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The Resource Of spies and spokesmen : my life as a Cold War correspondent, Nicholas Daniloff

Of spies and spokesmen : my life as a Cold War correspondent, Nicholas Daniloff

Label
Of spies and spokesmen : my life as a Cold War correspondent
Title
Of spies and spokesmen
Title remainder
my life as a Cold War correspondent
Statement of responsibility
Nicholas Daniloff
Creator
Contributor
Subject
Genre
Language
eng
Summary
"An American reporter of Russian heritage assigned to Soviet-era Moscow might seem to have an edge on his colleagues, but when he{u2019}s falsely accused of spying, any advantage quickly evaporates. . . . . As a young UPI correspondent in Moscow during the early 1960s, Nicholas Daniloff hoped to jump-start his career in his father{u2019}s homeland, but he soon learned that the Cold War had its own rules of engagement. In this riveting memoir, he describes the reality of journalism behind the Iron Curtain: how Western reporters banded together to thwart Soviet propagandists, how their 2official sources3 were almost always controlled by the KGB{u2014}and how those sources would sometimes try to turn newsmen into collaborators. Leaving Moscow for Washington in 1965, Daniloff honed his skills at the State Department, then returned to Moscow in 1981 to find a more open society. But when the FBI nabbed a Soviet agent in 1986, Daniloff was arrested in retaliation and thrown into prison as a spy{u2014}an incident that threatened to undo the Reykjavik summit until top aides to Reagan and Gorbachev worked out a solution. In addition to recounting a career in the thick of international intrigue, Of Spies and Spokesmen is brimming with inside information about historic events. Daniloff tells how the news media played a crucial role in resolving the Cuban Missile Crisis, recalls the emotional impact of the JFK assassination on Soviet leadership, and describes the behind-the-scenes struggles that catapulted Mikhail Gorbachev to power. He even shares facts not told to the public: how the SAC would warn Moscow that its submarines were too close to American shores, why the Soviets shot down the KAL airliner without visual identification, and how American reporters in Moscow sometimes did dangerous favors for our government that could easily have been mistaken for espionage. Daniloff sheds light not only on prominent figures such as Nikita Khrushchev and Henry Kissinger but also on suspected spies Frederick Barghoorn, John Downey, and ABC correspondent Sam Jaffe{u2014}unfairly branded a Soviet agent by the FBI. In addition, he assesses the performance of Henry Shapiro, dean of American journalists in Moscow, whose forty years in the adversary{u2019}s capital often provoke questions about his role and reputation. In describing how the Western press functioned in the old Soviet Union{u2014}and how it still functions in Washington today{u2014}Daniloff shows that the Soviet Russia he came to know was far more complex than the 2evil empire3 painted by Ronald Reagan: a web of propaganda and manipulation, to be sure, but also a place of hospitality and friendship. And with Russia still finding its way toward a new social and political order, he reminds us that seventy years of Communist rule left a deep impression on its national psyche. As readable as it is eye-opening, Of Spies and Spokesmen provides a new look at that country{u2019}s heritage{u2014}and at the practice of journalism in times of crisis."--Publishers website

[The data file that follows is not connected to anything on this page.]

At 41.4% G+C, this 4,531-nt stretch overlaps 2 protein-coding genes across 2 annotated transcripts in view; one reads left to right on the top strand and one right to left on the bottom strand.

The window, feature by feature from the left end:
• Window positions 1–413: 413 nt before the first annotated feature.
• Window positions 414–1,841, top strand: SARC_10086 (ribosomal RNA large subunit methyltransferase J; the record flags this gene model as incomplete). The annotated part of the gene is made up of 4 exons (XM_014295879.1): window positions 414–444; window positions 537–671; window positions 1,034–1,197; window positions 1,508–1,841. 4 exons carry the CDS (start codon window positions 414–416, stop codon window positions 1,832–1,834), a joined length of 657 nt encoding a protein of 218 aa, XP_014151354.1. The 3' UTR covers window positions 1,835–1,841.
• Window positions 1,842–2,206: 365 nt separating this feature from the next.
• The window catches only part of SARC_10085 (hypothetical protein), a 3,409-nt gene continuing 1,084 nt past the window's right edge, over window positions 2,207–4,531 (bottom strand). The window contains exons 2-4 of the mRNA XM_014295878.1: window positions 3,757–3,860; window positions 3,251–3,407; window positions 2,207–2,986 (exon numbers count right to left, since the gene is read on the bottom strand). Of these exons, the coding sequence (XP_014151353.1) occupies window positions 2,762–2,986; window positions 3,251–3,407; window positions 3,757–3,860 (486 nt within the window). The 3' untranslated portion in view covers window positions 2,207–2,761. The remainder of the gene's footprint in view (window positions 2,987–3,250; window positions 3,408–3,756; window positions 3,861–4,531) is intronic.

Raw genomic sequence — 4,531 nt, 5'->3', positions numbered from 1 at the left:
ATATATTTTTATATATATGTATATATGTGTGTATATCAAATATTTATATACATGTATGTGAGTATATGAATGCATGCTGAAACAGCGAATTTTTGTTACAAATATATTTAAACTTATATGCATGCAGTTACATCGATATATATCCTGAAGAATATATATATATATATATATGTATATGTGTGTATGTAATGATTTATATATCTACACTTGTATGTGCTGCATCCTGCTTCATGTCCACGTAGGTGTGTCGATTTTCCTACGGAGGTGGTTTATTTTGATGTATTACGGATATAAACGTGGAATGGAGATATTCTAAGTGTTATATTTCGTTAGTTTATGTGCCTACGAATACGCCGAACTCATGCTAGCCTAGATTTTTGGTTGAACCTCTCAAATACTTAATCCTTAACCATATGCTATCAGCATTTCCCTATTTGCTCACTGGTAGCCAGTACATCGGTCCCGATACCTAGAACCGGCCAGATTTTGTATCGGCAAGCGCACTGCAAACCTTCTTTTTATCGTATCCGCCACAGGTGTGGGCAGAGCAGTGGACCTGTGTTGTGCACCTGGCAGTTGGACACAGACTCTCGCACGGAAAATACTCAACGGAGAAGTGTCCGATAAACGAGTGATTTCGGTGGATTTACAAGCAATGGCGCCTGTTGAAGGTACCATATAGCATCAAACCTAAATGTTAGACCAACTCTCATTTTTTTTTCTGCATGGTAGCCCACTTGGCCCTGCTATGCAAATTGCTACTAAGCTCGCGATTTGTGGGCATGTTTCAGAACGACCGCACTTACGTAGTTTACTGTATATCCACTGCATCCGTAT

Biography type
autobiography
Cataloging source
DLC
http://library.link/vocab/creatorDate
1934-
http://library.link/vocab/creatorName
Daniloff, Nicholas
Dewey number
  • 070.4/332092
  • B
Government publication
government publication of a state province territory dependency etc
Illustrations
illustrations
Index
index present
LC call number
PN4874.D353
LC item number
A3 2008
Literary form
non fiction
Nature of contents
bibliography
http://library.link/vocab/relatedWorkOrContributorName
University of Missouri Press
http://library.link/vocab/subjectName
  • Daniloff, Nicholas
  • Journalists
  • Foreign correspondents
Label
Of spies and spokesmen : my life as a Cold War correspondent, Nicholas Daniloff
Instantiates
Publication
Bibliography note
Includes bibliographical references and index
Carrier category
volume
Carrier category code
  • nc
Carrier MARC source
rdacarrier
Content category
text
Content type code
  • txt
Content type MARC source
rdacontent
Control code
179106483
Dimensions
23 cm
Extent
xiii, 436 pages
Isbn
9780826218049
Isbn Type
(pbk. : alk. paper)
Lccn
2007044526
Media category
unmediated
Media MARC source
rdamedia
Media type code
  • n
Other physical details
illustrations
System control number
(OCoLC)179106483
Label
Of spies and spokesmen : my life as a Cold War correspondent, Nicholas Daniloff
Publication
Bibliography note
Includes bibliographical references and index
Carrier category
volume
Carrier category code
  • nc
Carrier MARC source
rdacarrier
Content category
text
Content type code
  • txt
Content type MARC source
rdacontent
Control code
179106483
Dimensions
23 cm
Extent
xiii, 436 pages
Isbn
9780826218049
Isbn Type
(pbk. : alk. paper)
Lccn
2007044526
Media category
unmediated
Media MARC source
rdamedia
Media type code
  • n
Other physical details
illustrations
System control number
(OCoLC)179106483

Library Locations

    • Ellis LibraryBorrow it
      1020 Lowry Street, Columbia, MO, 65201, US
      38.944491 -92.326012
    • Journalism LibraryBorrow it
      102 Reynolds Jrnlism Institute, Columbia, MO, 65211, US
      38.947290 -92.328025
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